"Heart, we will forget" is one of Miss Dickinson's shorter poems, a poem written in apostrophe to her heart, which she personifies. The speaker of the poem calls upon the heart to help her to erase her memory of a person she has loved by asking it to "forget the warmth he gave" while she forgets how he illuminated her life, making all things more joyous.
Heart, we will forget him!
You and I to-night!
You may forget the warmth he gave,
I will forget the light.
When you have done, pray tell me,
That I my thoughts may dim;
Haste! lest while you're lagging,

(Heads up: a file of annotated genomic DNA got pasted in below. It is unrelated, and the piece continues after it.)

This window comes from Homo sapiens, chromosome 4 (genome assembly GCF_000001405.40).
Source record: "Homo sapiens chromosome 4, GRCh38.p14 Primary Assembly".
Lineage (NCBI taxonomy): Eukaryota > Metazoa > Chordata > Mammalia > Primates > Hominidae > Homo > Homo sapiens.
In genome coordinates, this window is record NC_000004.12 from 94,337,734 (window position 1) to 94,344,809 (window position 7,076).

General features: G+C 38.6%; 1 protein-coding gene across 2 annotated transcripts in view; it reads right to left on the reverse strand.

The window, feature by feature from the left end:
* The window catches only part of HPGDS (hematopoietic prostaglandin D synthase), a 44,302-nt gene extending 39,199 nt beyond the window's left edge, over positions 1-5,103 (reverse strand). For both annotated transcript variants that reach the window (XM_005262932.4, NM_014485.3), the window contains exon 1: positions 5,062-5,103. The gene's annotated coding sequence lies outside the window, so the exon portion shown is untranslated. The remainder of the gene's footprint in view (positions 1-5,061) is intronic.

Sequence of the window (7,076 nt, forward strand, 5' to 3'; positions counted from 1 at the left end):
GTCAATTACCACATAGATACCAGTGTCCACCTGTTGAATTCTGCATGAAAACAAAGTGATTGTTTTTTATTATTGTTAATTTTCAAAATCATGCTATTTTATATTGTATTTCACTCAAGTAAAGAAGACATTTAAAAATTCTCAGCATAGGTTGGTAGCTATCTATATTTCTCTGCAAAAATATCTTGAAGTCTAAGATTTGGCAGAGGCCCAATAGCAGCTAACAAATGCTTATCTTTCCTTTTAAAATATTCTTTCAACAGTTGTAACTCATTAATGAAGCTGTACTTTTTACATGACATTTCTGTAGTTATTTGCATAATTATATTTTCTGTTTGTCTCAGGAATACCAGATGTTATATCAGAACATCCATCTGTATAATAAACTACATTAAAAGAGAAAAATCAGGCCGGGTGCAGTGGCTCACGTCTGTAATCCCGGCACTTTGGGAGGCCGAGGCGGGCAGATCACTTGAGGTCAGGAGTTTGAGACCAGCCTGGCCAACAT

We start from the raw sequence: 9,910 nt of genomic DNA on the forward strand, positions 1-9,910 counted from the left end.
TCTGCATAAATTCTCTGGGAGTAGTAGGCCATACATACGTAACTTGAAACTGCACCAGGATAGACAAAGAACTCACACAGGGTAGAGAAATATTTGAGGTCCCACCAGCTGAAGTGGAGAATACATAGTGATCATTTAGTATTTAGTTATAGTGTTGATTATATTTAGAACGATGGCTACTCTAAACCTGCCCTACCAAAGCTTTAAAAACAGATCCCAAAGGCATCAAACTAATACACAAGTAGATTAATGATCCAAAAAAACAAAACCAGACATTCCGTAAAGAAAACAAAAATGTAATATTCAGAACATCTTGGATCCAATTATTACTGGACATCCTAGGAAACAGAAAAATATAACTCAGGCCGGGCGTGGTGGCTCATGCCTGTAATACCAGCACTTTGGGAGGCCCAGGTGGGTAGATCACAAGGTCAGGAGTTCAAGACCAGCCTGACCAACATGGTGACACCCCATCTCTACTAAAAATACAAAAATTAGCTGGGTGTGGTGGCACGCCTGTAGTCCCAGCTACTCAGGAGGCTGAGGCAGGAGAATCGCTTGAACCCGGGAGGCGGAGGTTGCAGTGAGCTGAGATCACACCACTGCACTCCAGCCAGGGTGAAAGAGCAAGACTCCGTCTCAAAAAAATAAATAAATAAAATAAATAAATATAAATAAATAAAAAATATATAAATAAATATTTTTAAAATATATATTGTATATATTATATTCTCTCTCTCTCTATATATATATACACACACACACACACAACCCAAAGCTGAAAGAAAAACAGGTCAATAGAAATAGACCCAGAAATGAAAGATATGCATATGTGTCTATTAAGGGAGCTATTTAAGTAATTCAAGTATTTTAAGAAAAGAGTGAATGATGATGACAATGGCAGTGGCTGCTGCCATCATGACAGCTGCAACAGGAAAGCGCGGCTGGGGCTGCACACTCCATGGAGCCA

I may remember him!
Further, the speaker exhorts her heart (that is personified) to inform her when it is finished with its work of forgetting so that she can diminish her memory of her lover. She urges her heart to work quickly lest she "may remember him!" Certainly, then, the speaker depends upon her heart to remove memories from itself so that she may forget the happiness and love which she once knew. Her heart is much like a friend, or a person who is very close to the speaker, a person who would help her reach autonomy.